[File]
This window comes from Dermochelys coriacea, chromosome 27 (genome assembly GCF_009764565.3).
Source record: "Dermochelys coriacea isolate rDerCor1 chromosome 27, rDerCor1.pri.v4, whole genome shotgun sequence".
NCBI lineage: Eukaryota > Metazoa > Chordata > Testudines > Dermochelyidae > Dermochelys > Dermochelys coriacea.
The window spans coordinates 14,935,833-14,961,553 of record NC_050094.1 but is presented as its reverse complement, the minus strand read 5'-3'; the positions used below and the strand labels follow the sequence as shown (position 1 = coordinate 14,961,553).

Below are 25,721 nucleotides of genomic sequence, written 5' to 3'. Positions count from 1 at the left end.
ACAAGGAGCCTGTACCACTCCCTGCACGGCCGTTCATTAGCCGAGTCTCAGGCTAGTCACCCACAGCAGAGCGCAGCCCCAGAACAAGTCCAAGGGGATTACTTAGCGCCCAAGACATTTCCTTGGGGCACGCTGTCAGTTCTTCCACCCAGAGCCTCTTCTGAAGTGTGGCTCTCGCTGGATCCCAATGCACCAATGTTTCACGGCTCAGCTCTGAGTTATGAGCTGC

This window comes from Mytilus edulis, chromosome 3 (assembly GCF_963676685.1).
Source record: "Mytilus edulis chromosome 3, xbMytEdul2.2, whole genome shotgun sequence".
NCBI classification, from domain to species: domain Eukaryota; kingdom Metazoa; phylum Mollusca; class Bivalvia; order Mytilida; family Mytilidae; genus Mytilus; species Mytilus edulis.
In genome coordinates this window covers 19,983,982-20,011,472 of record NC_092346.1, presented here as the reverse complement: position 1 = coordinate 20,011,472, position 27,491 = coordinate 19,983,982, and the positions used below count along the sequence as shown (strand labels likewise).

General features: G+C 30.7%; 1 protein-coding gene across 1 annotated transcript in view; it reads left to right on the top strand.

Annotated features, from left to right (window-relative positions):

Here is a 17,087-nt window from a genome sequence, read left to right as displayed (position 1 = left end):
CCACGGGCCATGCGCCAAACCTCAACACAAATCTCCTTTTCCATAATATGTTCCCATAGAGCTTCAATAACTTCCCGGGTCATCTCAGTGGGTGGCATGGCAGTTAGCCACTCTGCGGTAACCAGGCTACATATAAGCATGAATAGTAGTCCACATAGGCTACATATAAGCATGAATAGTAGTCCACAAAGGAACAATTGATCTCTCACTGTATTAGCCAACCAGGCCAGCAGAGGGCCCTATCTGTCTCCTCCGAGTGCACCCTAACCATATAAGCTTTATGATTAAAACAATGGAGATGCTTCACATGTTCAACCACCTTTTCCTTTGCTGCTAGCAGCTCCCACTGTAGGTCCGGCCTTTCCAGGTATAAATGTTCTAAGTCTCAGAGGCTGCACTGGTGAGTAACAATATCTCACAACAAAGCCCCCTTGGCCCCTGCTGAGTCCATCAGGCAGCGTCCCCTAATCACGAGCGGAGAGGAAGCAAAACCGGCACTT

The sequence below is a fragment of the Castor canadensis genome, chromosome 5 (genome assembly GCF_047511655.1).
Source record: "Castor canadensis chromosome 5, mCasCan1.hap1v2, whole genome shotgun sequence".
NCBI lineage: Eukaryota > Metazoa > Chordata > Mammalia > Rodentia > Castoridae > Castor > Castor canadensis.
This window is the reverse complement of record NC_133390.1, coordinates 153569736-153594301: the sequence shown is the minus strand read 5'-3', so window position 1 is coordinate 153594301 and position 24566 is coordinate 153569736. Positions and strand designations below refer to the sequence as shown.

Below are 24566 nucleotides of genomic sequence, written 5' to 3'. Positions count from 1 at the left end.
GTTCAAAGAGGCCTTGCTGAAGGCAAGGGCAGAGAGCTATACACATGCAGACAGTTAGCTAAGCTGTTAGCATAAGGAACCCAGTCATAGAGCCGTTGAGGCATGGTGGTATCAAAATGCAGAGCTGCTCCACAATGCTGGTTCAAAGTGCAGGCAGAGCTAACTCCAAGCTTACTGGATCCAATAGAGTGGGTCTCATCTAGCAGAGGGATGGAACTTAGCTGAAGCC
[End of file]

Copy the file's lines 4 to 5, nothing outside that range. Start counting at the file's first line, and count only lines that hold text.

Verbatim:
The window spans coordinates 14,935,833-14,961,553 of record NC_050094.1 but is presented as its reverse complement, the minus strand read 5'-3'; the positions used below and the strand labels follow the sequence as shown (position 1 = coordinate 14,961,553).

Below are 25,721 nucleotides of genomic sequence, written 5' to 3'. Positions count from 1 at the left end.